Dgraph Compared to Other Databases
This guide compares Dgraph with other popular graph databases and datastores, to help you decide if Dgraph suits your needs. For more on how Dgraph compares to other cloud-based graph databases, see (https://dgraph.io/comparison).
Batch based graph processing frameworks provide a very high throughput to do periodic processing of data. This is useful to convert graph data into a shape readily usable by other systems to then serve the data to end users.
- Pregel, is a system for large-scale graph processing by Google. You can think of it as equivalent to MapReduce/Hadoop.
- Pregel isn’t designed to be exposed directly to users, i.e. run with real-time updates and execute arbitrary complexity queries. Dgraph is designed to be able to respond to arbitrarily complex user queries in low latency and allow user interaction.
- Pregel can be used along side Dgraph for complementary processing of the graph, to allow for queries which would take over a minute to run via Dgraph, or produce too much data to be consumed by clients directly.
Graph databases optimize internal data representation to be able to do graph operations efficiently.
Neo4j is the most popular graph database according to db-engines.com and has been around since 2007. Dgraph is a much newer graph database built to scale to Google web scale and for serious production usage as the primary database.
Dgraph supports DQL, a variation of GraphQL, a query language created by Facebook. DQL, as GraphQL itself, allows results to be produced as subgraph rather than lists. Schema validation is also useful to ensure data correctness during both input and output.
Neo4j runs on a single server. The enterprise version of Neo4j only runs universal data replicas. As the data scales, this requires user to vertically scale their servers. Vertical scaling is expensive.
Dgraph has a distributed architecture. You can split your data among many Dgraph servers to distribute it horizontally. As you add more data, you can just add more commodity hardware to serve it. Dgraph bakes more performance features like reducing network calls in a cluster and a highly concurrent execution of queries, to achieve a high query throughput. Dgraph does consistent replication of each shard, which makes it crash resilient, and protects users from server downtime.
Both systems provide ACID transactions. Neo4j supports ACID transactions in its single server architecture. Dgraph, despite being a distributed and consistently replicated system, supports ACID transactions with snapshot isolation.
Neo4j’s universal data replication is only available to users who purchase their enterprise license. At Dgraph, we consider horizontal scaling and consistent replication the basic necessities of any application built today. Dgraph not only would automatically shard your data, it would move data around to rebalance these shards, so users achieve the best machine utilization and query latency possible.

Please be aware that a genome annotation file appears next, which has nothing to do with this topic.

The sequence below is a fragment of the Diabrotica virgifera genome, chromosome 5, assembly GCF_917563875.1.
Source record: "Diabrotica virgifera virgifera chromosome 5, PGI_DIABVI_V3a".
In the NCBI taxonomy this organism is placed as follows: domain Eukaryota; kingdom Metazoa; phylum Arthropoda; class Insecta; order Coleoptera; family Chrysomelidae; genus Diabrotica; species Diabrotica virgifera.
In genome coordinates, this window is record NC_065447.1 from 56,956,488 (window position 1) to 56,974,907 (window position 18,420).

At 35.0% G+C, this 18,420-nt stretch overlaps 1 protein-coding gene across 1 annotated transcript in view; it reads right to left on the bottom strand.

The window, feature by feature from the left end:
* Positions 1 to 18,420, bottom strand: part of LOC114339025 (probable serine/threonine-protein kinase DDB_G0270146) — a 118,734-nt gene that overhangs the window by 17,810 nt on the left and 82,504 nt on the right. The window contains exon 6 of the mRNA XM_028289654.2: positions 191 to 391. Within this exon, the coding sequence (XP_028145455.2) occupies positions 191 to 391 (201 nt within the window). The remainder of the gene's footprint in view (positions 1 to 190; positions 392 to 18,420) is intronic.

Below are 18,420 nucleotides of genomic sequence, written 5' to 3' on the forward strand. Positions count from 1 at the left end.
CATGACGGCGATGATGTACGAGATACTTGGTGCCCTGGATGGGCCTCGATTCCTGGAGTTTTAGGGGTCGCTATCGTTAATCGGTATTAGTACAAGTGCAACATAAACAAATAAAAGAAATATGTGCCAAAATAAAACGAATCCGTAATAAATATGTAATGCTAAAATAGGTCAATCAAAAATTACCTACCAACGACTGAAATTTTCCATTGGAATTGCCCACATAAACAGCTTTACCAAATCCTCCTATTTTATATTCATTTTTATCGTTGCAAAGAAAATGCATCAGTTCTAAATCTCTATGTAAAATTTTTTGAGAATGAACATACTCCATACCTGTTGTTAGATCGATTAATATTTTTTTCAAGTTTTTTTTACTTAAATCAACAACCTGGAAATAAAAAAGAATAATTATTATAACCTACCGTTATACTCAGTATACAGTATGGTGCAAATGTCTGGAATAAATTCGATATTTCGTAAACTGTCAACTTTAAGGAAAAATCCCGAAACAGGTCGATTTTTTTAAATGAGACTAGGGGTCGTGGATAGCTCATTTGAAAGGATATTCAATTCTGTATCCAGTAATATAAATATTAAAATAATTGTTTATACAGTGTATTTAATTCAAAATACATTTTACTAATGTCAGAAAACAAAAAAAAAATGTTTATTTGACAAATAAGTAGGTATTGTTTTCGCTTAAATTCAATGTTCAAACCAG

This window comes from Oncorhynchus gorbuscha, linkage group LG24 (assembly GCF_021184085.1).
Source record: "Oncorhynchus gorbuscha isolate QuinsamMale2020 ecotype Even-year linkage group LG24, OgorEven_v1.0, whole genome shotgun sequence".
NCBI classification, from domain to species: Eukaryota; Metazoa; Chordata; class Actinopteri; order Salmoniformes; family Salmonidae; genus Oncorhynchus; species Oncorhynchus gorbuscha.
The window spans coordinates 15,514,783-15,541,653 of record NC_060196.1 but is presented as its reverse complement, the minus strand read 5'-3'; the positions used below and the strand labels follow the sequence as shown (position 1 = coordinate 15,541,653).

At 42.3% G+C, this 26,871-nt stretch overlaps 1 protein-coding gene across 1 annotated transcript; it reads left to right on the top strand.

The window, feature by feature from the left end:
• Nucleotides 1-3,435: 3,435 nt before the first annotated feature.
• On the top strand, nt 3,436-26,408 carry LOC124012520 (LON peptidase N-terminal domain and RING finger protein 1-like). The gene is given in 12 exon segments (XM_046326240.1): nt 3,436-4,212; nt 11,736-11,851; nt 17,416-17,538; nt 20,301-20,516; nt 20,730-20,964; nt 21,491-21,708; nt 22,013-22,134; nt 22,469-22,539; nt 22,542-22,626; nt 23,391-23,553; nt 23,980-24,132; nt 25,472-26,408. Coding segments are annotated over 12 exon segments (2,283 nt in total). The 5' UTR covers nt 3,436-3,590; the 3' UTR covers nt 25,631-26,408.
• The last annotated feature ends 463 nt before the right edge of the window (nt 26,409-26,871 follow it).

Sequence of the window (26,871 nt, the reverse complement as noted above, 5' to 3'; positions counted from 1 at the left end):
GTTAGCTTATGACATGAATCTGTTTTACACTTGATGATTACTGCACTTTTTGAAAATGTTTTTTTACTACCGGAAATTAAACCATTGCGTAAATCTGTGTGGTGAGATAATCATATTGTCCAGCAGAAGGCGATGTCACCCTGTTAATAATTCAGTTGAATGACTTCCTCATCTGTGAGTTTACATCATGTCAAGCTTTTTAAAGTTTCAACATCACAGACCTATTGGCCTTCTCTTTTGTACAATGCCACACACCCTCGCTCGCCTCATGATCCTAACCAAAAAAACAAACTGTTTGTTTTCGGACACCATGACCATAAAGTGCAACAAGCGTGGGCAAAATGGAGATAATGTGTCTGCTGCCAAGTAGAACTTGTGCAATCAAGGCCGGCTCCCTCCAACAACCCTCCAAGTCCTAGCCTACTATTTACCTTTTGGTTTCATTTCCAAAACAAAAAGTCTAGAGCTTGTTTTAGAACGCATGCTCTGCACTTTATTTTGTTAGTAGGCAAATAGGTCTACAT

Dgraph is consistently replicated. Any read followed by a write would be visible to the client, irrespective of which replica it hit. In short, we achieve linearizable reads.
For a more thorough comparison of Dgraph vs Neo4j, you can read our blog
Graph datastores act like a graph layer above some other SQL/NoSQL database to do the data management for them. This other database is the one responsible for backups, snapshots, server failures and data integrity.
- Both Cayley and Dgraph are written primarily in Go language and inspired from different projects at Google.
- Cayley acts like a graph layer, providing a clean storage interface that could be implemented by various stores, for, e.g., PostGreSQL, RocksDB for a single machine, MongoDB to allow distribution. In other words, Cayley hands over data to other databases. While Dgraph uses Badger, it assumes complete ownership over the data and tightly couples data storage and management to allow for efficient distributed queries.
- Cayley’s design suffers from high fan-out issues. In that, if intermediate steps cause a lot of results to be returned, and the data is distributed, it would result in many network calls between Cayley and the underlying data layer. Dgraph’s design minimizes the number of network calls, to reduce the number of servers it needs to touch to respond to a query. This design produces better and predictable query latency in a cluster, even as cluster size increases.
For a comparison of query and data loading benchmarks for Dgraph vs Cayley, you can read Differences between Dgraph and Cayley.